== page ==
While he's constantly making new stuff — he was in the Basement until 5 a.m. the night before we met back at the same spot — he's not yet done with God Speed or the tape's biggest single, "Shit Together." He's preparing to start a new push for radio spins and publicity for the single, while also releasing a couple more videos he's shot to add to the previously released "Believe" and "Side Chick."
His newer work has been hititng the streets as well, if you know where to look. Sosa was recently featured alongside Tigo B on "Dope," a single from the formerly Charlotte-based duo Styles & Complete. DJ Complete, who still splits his time between Charlotte and L.A., was introduced to Sosa and Tigo B through DJ E. Sudds, known for his work with 2 Chainz.
"[E. Sudds] has been helping me out with connections in the rap world. He was in town and was like, 'I'm going to come pick you up and we'll go to this studio to meet these two rappers.' I had never heard of either one of them, but I looked them up and was like, 'Yeah they're dope,' so I played them a bunch of beats."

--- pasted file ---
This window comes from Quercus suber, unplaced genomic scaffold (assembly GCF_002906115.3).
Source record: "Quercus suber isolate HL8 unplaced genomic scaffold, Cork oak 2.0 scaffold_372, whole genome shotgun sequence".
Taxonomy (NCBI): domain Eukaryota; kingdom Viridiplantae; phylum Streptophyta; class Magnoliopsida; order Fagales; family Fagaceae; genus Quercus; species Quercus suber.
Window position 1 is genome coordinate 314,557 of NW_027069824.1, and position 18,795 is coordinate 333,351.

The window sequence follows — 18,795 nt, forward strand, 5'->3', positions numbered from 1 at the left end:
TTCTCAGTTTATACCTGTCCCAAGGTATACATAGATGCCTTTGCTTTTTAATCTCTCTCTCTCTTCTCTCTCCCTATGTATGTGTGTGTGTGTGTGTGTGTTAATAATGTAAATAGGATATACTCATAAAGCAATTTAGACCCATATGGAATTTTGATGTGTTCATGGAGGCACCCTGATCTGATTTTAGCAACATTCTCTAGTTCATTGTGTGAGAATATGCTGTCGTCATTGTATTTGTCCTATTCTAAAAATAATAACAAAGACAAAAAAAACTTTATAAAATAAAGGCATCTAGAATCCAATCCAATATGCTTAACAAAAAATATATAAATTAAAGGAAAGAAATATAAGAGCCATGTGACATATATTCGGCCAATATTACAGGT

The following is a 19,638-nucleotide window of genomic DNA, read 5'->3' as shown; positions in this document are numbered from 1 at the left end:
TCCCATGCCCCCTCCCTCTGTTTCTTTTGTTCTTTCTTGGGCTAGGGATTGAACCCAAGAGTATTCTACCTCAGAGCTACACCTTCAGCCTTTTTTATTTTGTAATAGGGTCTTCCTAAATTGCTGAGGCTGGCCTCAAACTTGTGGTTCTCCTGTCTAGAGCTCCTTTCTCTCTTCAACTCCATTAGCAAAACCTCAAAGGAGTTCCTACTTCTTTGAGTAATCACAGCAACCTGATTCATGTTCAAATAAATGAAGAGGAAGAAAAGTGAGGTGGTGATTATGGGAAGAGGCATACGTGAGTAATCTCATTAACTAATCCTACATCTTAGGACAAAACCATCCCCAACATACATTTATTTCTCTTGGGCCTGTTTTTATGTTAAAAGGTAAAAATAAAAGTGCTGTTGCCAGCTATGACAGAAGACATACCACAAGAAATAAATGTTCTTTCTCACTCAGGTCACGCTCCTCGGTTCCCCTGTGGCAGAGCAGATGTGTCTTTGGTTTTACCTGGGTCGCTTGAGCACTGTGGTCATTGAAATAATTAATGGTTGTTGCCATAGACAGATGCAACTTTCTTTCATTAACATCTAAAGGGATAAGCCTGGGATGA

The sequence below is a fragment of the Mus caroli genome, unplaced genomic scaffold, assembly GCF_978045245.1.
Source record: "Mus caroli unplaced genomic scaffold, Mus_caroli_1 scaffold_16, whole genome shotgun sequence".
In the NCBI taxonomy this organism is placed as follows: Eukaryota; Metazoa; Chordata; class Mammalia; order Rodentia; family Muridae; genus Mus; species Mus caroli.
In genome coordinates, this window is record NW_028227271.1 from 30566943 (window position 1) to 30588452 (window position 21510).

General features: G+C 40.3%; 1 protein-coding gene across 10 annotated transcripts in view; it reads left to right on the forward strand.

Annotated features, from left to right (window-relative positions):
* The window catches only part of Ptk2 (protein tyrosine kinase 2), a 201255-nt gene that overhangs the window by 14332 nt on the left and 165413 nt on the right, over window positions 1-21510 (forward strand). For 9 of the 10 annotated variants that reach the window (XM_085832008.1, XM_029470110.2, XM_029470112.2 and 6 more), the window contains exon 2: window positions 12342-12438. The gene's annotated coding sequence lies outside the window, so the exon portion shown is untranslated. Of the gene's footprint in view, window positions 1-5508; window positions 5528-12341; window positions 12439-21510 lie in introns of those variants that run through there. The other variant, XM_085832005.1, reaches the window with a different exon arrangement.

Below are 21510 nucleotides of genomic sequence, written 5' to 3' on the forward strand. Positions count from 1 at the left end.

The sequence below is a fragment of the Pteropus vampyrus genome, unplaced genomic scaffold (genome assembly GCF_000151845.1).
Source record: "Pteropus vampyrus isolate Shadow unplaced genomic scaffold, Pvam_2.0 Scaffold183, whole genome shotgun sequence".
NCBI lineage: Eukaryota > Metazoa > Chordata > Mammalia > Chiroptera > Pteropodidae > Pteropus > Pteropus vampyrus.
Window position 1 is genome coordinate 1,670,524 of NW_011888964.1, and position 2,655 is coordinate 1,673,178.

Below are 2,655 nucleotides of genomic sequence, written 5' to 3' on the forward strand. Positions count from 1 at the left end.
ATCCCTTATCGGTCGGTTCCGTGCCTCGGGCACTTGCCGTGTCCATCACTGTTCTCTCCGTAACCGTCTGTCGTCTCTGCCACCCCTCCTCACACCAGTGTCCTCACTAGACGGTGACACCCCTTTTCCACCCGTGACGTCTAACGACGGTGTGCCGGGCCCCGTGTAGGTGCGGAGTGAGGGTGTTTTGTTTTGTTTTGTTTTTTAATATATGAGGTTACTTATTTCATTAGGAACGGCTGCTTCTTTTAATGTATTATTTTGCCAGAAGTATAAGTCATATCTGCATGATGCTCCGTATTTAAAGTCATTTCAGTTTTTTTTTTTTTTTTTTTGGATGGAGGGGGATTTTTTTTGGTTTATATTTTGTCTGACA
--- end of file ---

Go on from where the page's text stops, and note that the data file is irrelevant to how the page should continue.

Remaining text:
DJ Complete hesitated to even play the beat that became "Dope," because he couldn't imagine anyone being able to tame such a hype beat with the right flow.
"I didn't expect much out of this beat because it's such a different beat, you have to rap a specific way; in triplets," Complete says. "I never expected any rapper to really fuck with it. But they got super hype and went in there. The song happened in like an hour."
They worked on one more song that's still in production and Complete still sends Sosa beats regularly, now calling him one of his favorite rappers to work with.
"He's just a real, regular dude; a humble dude. He's a real positive guy," Complete says. "He's talented. He has a unique voice that stands out and it just sounds big. It's a unique flow. It's not like he's trying to copy anybody."
It's that "positive guy" who sometimes gets lost in all the media hype surrounding Hidden Valley and the gang that once controlled it. While Sosa said he doesn't mind the police attention, it irks him that the media doesn't give the same attention to the positive things he's done.